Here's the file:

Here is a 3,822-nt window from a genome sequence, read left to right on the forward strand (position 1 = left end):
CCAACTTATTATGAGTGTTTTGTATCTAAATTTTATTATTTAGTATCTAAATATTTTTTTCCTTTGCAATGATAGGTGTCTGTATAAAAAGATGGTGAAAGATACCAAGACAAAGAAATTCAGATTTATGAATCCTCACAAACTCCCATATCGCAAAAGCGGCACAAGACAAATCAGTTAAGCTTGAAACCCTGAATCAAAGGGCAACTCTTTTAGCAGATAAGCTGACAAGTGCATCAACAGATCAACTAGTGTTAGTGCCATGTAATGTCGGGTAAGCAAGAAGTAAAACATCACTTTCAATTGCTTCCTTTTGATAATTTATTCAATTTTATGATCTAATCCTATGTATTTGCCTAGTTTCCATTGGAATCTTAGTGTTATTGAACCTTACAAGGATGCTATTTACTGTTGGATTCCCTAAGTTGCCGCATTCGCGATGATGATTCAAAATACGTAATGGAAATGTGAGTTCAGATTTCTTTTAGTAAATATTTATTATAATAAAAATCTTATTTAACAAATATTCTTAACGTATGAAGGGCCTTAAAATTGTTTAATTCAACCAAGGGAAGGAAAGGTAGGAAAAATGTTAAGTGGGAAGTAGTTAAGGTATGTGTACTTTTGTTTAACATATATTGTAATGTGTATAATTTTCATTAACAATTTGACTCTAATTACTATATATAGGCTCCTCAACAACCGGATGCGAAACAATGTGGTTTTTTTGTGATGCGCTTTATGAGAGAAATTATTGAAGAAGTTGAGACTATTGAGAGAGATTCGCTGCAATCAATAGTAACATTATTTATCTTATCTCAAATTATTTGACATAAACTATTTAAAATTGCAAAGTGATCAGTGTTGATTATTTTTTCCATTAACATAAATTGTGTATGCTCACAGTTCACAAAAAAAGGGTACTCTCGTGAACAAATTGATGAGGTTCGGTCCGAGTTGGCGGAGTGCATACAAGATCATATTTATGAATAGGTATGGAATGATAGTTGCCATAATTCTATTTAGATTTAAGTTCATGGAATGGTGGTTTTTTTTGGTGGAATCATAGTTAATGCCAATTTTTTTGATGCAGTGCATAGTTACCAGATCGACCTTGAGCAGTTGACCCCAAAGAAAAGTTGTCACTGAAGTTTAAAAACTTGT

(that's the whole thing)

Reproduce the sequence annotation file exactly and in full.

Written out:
Here is a 3,822-nt window from a genome sequence, read left to right on the forward strand (position 1 = left end):
CCAACTTATTATGAGTGTTTTGTATCTAAATTTTATTATTTAGTATCTAAATATTTTTTTCCTTTGCAATGATAGGTGTCTGTATAAAAAGATGGTGAAAGATACCAAGACAAAGAAATTCAGATTTATGAATCCTCACAAACTCCCATATCGCAAAAGCGGCACAAGACAAATCAGTTAAGCTTGAAACCCTGAATCAAAGGGCAACTCTTTTAGCAGATAAGCTGACAAGTGCATCAACAGATCAACTAGTGTTAGTGCCATGTAATGTCGGGTAAGCAAGAAGTAAAACATCACTTTCAATTGCTTCCTTTTGATAATTTATTCAATTTTATGATCTAATCCTATGTATTTGCCTAGTTTCCATTGGAATCTTAGTGTTATTGAACCTTACAAGGATGCTATTTACTGTTGGATTCCCTAAGTTGCCGCATTCGCGATGATGATTCAAAATACGTAATGGAAATGTGAGTTCAGATTTCTTTTAGTAAATATTTATTATAATAAAAATCTTATTTAACAAATATTCTTAACGTATGAAGGGCCTTAAAATTGTTTAATTCAACCAAGGGAAGGAAAGGTAGGAAAAATGTTAAGTGGGAAGTAGTTAAGGTATGTGTACTTTTGTTTAACATATATTGTAATGTGTATAATTTTCATTAACAATTTGACTCTAATTACTATATATAGGCTCCTCAACAACCGGATGCGAAACAATGTGGTTTTTTTGTGATGCGCTTTATGAGAGAAATTATTGAAGAAGTTGAGACTATTGAGAGAGATTCGCTGCAATCAATAGTAACATTATTTATCTTATCTCAAATTATTTGACATAAACTATTTAAAATTGCAAAGTGATCAGTGTTGATTATTTTTTCCATTAACATAAATTGTGTATGCTCACAGTTCACAAAAAAAGGGTACTCTCGTGAACAAATTGATGAGGTTCGGTCCGAGTTGGCGGAGTGCATACAAGATCATATTTATGAATAGGTATGGAATGATAGTTGCCATAATTCTATTTAGATTTAAGTTCATGGAATGGTGGTTTTTTTTGGTGGAATCATAGTTAATGCCAATTTTTTTGATGCAGTGCATAGTTACCAGATCGACCTTGAGCAGTTGACCCCAAAGAAAAGTTGTCACTGAAGTTTAAAAACTTGT